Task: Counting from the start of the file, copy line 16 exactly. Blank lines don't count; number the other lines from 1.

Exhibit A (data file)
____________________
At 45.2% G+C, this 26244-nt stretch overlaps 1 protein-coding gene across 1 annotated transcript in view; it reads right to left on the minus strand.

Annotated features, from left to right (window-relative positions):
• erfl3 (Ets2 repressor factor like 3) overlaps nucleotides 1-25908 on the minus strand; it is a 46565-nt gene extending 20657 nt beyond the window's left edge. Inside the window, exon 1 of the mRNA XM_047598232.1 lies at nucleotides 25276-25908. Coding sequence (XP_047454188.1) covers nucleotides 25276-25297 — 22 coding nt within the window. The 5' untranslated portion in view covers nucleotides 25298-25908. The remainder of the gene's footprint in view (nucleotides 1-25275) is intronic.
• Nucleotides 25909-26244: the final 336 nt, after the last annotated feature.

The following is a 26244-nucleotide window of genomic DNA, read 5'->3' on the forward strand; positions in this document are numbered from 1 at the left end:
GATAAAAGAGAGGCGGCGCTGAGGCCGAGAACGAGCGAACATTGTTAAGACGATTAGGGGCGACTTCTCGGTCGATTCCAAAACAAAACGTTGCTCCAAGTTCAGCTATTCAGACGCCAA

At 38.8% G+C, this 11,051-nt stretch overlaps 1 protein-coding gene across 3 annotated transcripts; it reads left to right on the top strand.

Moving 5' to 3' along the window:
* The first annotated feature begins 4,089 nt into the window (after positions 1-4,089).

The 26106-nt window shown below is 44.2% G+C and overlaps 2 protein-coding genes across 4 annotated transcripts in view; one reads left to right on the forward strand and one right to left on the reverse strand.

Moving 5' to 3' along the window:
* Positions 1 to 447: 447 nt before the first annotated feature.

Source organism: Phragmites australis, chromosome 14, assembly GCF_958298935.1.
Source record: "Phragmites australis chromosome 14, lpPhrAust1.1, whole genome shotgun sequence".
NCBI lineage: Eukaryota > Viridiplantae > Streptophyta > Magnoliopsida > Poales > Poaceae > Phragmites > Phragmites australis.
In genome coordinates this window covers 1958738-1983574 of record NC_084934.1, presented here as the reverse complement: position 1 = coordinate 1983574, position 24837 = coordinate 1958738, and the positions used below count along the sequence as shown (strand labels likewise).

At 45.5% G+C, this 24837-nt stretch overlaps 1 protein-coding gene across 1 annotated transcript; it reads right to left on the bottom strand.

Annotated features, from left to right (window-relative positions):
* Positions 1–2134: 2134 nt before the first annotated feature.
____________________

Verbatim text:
In genome coordinates this window covers 1958738-1983574 of record NC_084934.1, presented here as the reverse complement: position 1 = coordinate 1983574, position 24837 = coordinate 1958738, and the positions used below count along the sequence as shown (strand labels likewise).